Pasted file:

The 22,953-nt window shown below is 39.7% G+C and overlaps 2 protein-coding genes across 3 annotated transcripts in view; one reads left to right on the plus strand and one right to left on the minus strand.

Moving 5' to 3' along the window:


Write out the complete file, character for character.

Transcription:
The 22,953-nt window shown below is 39.7% G+C and overlaps 2 protein-coding genes across 3 annotated transcripts in view; one reads left to right on the plus strand and one right to left on the minus strand.

Moving 5' to 3' along the window: